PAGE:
Businesses thrive on certainty, even as they make judgments in a constantly changing world predicated on imperfect information. Decisions are made today about where to invest and how much to invest based on the best information available to predict where the market is headed.
For the fossil fuel industry, these investment decisions have been made more difficult by recent developments, including the dramatic change from resource scarcity to resource abundance, the globalization of the natural gas industry and significant demand destruction in many oil and gas markets. But in this sea of uncertainty, the energy industry has been thrown a life-line, and it is called the Paris Agreement.
The Paris Agreement is an information-rich document that tells us how 196 countries – today it’s climbed to 198 – intend to modify their energy usage to “hold the increase in global average temperature to well below 2 degrees C above pre-industrial levels.” That’s not a guess – it’s a commitment. For businesses, that’s a roadmap: the world told us with a certainty that in order to meet that goal – for the foreseeable future – they must buy forms of energy and means of production that emit less carbon and are more energy efficient.
Through the Paris Agreement, the world is telling fossil fuel businesses that old thinking and outdated business models must be reexamined: why invest billions exploring for oil in increasingly remote places that we know will never be cost-competitive with existing sources of supply, when instead the Indian government wants 100 gigawatts of solar by 2020? The market has moved. Countries like China, India, Britain, France and Germany are planning to ban the future sale of fossil fuel vehicles. This creates an enormous opportunity for American businesses that develop smarter and faster ways to decarbonize our economy.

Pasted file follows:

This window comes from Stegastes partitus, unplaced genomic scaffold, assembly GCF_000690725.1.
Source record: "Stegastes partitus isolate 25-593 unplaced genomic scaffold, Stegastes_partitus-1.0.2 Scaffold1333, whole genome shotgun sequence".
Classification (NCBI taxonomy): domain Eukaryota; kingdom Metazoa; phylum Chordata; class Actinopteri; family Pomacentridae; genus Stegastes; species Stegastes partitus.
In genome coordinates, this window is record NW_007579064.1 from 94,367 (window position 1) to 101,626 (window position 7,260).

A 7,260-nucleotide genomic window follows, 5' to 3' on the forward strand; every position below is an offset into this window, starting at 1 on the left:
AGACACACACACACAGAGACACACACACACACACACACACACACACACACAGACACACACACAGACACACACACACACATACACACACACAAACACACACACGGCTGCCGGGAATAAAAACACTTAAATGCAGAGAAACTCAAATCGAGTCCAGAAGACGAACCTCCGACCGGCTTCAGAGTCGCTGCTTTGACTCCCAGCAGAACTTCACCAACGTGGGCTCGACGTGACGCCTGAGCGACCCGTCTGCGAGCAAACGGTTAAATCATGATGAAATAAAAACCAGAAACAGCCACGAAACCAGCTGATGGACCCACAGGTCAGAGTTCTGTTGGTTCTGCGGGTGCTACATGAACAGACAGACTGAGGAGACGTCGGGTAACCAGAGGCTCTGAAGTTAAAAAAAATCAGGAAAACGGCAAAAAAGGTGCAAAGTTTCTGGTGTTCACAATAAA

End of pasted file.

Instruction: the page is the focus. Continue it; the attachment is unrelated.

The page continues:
They asked Willie Sutton why he robbed banks and he said “because that’s where the money is.” We should all be the Willie Suttons of the post-Paris world: because it’s where the business opportunities are today, and it is where they’re going to grow tomorrow.
Lord John Brown at British Petroleum used to say that to survive BP had to stand for “beyond petroleum.” People used to laugh. After Paris, no one’s laughing any more.